A number of experts recommend that people go all cash to learn how to manage their budget. It seems to work for many, but it doesn’t work for me. Personally, I rarely keep more than $20 cash on me when running around in my daily life. I’ve found that when I have $100 in cash, it just disappears. I save all my receipts and still can’t figure out where all of it went. When I keep $20, it seems to last forever.
So, these are the reasons I love my credit cards:
I can see every single little thing that I’ve spent my money on all in one place. I can easily see if I overspent on one category or another. I’m also reminded of purchases that may have seemed justifiable at the time, but a month later, give me reason to question my logic.
Remember back in the day when people wrote checks at the store and the minute you saw the checkbook come out, you started looking for a new line, because you knew it was going to be a while. Now, that’s how I feel about cash. First the customer has to count it, then the cashier has to count it, then there’s change, or the dreaded “oh wait, let me give you a nickel” scenario. Credit cards are so much faster. No counting required. Swipe. Yes. Sign. Go.
If I lose my credit card, I can cancel it. If something goes wrong with a purchase, I can dispute the charge. If someone else uses it, the credit card company won’t hold me responsible. Some cards even insure the things that I buy with it.
Cash Back. I earn 1-3% cash back on my purchases. And it may not be a lot, but it’s considerably more than 0. I pay my household bills with my credit card for the cash back every month. I even charged the down payment for our car for the cash back.
Plus, some of the sign-up rewards are incredible! My husband and I each signed up for a new credit card the other day because they were offering $200 cash once we spent $500 on the card in the first three months. So we spent $1,000 combined on things that we would’ve purchased no matter what (food, gas, bills, etc…) and they credited us $400 cash.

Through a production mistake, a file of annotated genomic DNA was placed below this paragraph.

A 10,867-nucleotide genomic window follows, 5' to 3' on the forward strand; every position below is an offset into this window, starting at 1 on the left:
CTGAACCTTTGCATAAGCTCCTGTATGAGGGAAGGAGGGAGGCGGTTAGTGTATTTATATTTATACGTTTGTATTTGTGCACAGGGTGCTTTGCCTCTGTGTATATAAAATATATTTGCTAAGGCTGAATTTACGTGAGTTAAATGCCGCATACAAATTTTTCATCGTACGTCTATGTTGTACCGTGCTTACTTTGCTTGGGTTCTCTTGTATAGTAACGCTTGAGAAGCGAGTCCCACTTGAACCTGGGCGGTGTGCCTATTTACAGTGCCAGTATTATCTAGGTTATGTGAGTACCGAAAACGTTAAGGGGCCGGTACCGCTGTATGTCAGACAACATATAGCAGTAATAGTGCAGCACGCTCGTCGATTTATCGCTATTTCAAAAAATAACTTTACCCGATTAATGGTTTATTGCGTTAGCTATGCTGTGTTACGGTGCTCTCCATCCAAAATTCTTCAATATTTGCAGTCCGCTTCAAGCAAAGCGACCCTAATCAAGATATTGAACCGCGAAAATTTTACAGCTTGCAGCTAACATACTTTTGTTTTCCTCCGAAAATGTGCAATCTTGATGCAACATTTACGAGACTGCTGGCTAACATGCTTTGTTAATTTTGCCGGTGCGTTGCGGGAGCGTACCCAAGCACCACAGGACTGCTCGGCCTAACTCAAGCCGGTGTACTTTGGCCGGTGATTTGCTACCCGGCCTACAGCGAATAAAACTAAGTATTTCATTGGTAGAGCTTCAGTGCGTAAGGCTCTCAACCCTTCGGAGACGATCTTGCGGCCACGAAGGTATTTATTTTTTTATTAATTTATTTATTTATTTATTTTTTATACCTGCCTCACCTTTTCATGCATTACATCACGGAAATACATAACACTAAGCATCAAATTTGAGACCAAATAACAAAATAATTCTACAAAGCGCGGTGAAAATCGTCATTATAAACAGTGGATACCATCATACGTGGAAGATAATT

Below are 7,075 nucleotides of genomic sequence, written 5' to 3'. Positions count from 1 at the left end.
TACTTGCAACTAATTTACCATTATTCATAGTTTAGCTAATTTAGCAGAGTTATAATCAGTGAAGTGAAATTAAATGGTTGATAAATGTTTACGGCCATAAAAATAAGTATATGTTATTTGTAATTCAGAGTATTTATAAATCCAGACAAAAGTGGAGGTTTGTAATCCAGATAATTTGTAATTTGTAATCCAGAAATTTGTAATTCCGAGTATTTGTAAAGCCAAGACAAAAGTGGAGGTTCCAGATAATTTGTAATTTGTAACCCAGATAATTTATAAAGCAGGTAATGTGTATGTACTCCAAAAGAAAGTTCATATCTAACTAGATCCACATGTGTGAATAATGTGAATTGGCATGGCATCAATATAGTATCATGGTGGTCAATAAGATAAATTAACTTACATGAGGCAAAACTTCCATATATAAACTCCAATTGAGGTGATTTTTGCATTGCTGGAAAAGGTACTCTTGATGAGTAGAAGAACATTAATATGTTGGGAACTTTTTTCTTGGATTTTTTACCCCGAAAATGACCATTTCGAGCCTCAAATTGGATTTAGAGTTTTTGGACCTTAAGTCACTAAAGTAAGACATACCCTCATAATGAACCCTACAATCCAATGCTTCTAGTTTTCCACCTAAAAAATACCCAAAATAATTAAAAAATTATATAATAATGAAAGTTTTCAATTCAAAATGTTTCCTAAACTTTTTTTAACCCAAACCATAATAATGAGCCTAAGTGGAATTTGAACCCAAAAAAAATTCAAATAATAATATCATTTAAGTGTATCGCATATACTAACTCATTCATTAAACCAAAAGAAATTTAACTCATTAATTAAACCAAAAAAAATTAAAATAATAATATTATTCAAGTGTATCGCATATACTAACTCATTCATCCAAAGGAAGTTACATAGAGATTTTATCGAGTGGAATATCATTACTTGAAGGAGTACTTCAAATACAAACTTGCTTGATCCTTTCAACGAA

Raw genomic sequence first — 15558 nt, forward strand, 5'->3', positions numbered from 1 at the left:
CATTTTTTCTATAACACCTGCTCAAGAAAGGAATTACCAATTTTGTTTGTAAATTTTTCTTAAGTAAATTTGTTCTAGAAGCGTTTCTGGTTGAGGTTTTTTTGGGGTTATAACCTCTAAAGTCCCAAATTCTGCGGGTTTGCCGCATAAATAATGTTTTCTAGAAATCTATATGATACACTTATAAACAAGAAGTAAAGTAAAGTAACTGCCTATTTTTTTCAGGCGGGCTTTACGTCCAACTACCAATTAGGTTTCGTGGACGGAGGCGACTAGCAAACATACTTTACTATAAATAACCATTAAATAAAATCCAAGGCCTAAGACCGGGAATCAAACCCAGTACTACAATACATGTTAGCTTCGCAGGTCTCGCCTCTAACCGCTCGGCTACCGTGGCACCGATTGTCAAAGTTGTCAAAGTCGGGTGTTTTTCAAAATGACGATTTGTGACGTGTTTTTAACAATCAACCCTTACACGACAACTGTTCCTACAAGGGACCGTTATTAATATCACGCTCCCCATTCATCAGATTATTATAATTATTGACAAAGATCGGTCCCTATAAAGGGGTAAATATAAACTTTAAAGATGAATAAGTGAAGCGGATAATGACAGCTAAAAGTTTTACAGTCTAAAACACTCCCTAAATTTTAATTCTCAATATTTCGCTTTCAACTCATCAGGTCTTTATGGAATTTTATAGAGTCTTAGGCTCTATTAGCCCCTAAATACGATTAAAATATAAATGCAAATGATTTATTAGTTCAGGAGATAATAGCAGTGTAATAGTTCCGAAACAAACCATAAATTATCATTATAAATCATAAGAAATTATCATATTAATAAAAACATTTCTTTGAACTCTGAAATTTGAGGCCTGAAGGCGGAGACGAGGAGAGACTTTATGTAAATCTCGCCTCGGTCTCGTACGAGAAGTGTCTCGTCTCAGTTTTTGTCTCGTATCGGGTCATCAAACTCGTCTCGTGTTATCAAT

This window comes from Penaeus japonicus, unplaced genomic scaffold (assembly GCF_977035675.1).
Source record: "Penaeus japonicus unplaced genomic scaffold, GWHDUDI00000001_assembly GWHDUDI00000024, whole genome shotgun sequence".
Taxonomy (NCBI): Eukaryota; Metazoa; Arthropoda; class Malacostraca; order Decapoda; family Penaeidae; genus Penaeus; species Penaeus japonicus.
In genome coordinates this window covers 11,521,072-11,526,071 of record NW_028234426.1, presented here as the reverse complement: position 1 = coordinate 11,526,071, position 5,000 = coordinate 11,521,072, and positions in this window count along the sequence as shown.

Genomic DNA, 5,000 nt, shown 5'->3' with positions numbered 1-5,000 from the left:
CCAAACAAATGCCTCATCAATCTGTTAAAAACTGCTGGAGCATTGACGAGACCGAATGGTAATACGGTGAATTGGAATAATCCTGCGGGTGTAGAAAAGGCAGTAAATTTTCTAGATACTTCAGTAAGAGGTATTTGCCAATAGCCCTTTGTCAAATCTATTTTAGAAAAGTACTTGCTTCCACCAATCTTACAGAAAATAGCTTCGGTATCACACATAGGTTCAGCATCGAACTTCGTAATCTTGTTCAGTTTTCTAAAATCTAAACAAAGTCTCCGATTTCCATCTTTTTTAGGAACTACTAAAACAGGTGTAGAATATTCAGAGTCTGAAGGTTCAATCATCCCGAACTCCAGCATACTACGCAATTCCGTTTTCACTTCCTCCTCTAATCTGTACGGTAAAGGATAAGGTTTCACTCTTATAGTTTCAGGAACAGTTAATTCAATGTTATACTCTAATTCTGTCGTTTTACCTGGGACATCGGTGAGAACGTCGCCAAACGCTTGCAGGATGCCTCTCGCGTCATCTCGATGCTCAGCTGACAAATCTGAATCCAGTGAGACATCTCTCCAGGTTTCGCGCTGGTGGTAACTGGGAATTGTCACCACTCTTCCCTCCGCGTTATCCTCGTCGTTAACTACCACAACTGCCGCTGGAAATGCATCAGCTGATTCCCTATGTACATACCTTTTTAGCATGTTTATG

It’s always important to remember that ‘they’ (the financial lending institutions) are in the business of making money. They provide these incentives to lure people in and they are betting on the majority to hold a balance so 'they' make money on the exorbitant late fees and interest. Don’t fall for it. If you don’t have the cash to pay it off, don’t use the credit card.
Speaking of which, that’s the perfect segue into the things I don’t do to make sure my credit cards and I continue to have a healthy relationship:
- I never keep a balance on a credit card. Ever. I pay every single month’s balance in full and on time. Credit cards are a very slippery slope.
- I don’t pay annual fees. It’s not worth it.
- I never spend money that I think/plan/expect I’ll have later. I only spend what I know I have now, can afford, and will have in a month when the bill comes due.
- I don’t authorize indefinite auto-payments on my credit card. If there is something that has to be an auto-charge, I track it very carefully to ensure there aren’t any glitches in the system…Ahem…over charges, fees, or extra charges.
- I double check all return credits to ensure that the money is actually being credited back to my account. As we all know, technology isn’t perfect. So, I keep all of my receipts to remind myself when I need to check. It’s my money, it’s my responsibility.
In short, I use credit cards because they save me money and they help me track my spending.
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